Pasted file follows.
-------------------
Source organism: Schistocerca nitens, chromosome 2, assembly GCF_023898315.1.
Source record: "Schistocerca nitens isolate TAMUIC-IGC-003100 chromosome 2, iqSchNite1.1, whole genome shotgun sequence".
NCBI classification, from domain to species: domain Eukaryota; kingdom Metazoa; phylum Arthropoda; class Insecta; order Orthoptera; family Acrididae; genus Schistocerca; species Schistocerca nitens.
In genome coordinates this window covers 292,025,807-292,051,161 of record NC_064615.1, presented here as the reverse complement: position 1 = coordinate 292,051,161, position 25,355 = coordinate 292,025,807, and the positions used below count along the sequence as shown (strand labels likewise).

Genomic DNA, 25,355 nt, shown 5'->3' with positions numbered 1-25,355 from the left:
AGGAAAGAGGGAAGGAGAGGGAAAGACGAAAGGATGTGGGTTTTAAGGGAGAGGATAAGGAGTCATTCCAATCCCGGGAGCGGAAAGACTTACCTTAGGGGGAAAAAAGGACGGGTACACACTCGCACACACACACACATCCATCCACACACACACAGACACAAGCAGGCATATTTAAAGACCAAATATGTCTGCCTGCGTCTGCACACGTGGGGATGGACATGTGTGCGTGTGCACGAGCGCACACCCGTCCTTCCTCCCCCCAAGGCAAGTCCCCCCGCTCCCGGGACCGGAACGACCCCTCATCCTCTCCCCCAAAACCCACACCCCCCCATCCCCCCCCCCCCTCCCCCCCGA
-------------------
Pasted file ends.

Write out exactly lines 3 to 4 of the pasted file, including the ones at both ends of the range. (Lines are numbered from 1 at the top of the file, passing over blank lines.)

NCBI classification, from domain to species: domain Eukaryota; kingdom Metazoa; phylum Arthropoda; class Insecta; order Orthoptera; family Acrididae; genus Schistocerca; species Schistocerca nitens.
In genome coordinates this window covers 292,025,807-292,051,161 of record NC_064615.1, presented here as the reverse complement: position 1 = coordinate 292,051,161, position 25,355 = coordinate 292,025,807, and the positions used below count along the sequence as shown (strand labels likewise).